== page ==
Wednesday, September 16, 2020

Bumps In the Road and Writing Roles: Part II of Co-Authoring Dialogue with Cat Michaels and Rosie Russell

 Congratulations to Gwen Porter who won the second copy of The Teachers March! from the bonus blog.


Welcome back to my second conversation with Cat Michaels and Rosie Russell on their co-authoring journey. (If you missed the first post when they gave tips for successful collaboration, you'll find it here.) Today we'll talk about some of the technical, business, and creative aspects of their co-authoring project. 


Carol: How did you decide who was going to write what?

Rosie and I learned co-writing is tons more challenging than deciding who’s writing what. We viewed our collaboration as a business. Before we wrote a jot, we contracted details up-front about our partnership. 


Carol: What’s involved with your contracting process? Is it the same as signing a contract with a traditional publisher?

Cat: It’s very different, Carol. As Indie authors, contracting means mapping out the who, what, where, why, when, and how we’d work together – all those details creatives dislike thinking about!


I developed a Statement of Work (SOW) to spell things out before deciding to work together.  With the SOW as our guide, we hashed out everything from identifying goals and target audience to head-spinning stuff like finances, writing, production milestones, and marketing strategies. It took weeks. It wasn’t fun, but it was worth the effort to avoid roadblocks later.


I learned the hard way about establishing clear expectations at the start of a project. Five years ago, I co-facilitated a short-story anthology collection with several other kid lit authors. After months of writing and editing, we couldn’t figure out how to manage royalties or taxes between people living in the US and abroad. Then someone submitted a Young Adult horror story, which didn’t fit our target audience of sweet reads for primary grade kids. So, we never published, and the project folded. That fiasco still haunts me.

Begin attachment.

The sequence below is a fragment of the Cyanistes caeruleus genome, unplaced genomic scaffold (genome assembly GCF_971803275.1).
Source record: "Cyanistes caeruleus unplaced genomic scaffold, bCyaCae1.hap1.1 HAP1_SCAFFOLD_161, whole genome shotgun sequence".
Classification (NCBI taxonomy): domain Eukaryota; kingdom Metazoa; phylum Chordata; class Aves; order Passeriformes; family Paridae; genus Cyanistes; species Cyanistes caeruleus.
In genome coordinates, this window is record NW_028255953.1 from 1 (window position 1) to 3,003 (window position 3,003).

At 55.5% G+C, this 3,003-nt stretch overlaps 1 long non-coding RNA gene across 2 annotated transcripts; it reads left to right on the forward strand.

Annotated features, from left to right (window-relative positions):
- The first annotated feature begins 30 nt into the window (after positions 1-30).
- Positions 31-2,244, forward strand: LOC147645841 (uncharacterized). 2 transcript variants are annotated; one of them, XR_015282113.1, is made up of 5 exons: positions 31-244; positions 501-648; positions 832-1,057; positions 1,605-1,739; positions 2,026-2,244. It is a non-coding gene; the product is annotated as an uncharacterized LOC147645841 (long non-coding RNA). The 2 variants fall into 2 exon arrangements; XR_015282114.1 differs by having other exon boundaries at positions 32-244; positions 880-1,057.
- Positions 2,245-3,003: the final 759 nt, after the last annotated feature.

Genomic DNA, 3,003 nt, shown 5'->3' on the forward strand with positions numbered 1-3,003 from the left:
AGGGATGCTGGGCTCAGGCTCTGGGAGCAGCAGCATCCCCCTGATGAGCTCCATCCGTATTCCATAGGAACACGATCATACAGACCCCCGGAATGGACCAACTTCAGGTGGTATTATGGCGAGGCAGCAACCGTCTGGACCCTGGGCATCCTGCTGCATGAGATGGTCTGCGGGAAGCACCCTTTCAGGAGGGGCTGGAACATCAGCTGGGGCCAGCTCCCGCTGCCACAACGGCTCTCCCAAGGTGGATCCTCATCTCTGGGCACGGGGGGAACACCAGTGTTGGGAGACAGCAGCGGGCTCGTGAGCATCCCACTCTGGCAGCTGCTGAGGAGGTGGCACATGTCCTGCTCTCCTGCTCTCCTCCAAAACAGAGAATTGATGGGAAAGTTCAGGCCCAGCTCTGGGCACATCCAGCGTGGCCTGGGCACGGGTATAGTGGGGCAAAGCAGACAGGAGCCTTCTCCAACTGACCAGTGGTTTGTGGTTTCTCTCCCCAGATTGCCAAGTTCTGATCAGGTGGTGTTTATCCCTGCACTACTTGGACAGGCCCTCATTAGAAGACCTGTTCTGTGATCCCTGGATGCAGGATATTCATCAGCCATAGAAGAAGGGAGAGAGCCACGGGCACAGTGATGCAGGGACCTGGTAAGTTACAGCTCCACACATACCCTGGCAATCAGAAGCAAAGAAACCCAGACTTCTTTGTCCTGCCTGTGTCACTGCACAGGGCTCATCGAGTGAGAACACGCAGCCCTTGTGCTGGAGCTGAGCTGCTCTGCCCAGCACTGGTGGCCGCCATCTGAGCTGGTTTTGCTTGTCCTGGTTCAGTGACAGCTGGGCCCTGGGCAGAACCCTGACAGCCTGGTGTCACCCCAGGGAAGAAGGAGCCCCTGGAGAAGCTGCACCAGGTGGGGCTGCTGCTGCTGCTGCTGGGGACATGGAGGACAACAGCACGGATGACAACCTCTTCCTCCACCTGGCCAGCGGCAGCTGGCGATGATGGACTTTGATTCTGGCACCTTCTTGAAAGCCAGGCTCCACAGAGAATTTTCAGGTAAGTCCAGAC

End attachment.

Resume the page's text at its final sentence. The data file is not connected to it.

Carol: After completing your statement of work, did you decide on content and writing roles?

Rosie: Figuring out writing roles was part of the up-front work. Cat had the big picture in mind, so she wrote the opening and ending sections. She also incorporated feedback from her local SCBWI critique group. 


I knew the story’s details and had lots of ideas for plot mischief, so I drafted the middle. Then I’d hand those chapters over to Cat for her to do her magic with rewrites and editing.


We also created extensive storyboards for our character and added everything we could imagine about them: What did they look like? What did they like to do in their spare time? What were their personality traits? etc.

True story: I was telling my husband about what one of our characters did in our book that day.  I was talking so real about her, my husband had to stop and ask me, “Who is that, and she did what?” It’s funny how your characters become so real to you in your head!

Carol: How did you keep track of your drafts and exchange feedback with each other?

Cat: This is where we got cozy with technology! We used Google’s shared drive for file exchange. We set up character boards and tons of other folders to house ideas and how-to articles in addition to our chapter drafts. 


I also created an excel template to divide our book into its beginning, middle, and end. Shooting for the sweet spot of 30,000 words for a middle-grade tale, we estimated the number of chapters and page count for each chapter. Then we brainstormed chapters and sketched in scenes and story arcs. This spreadsheet became our book outline. We could see what we’d written, where we were headed, and tally word count.


Rosie: We wrote our first drafts in Word on our desktops but used Google docs to edit. That shared drive became our file cabinet in the sky! I highly recommend it.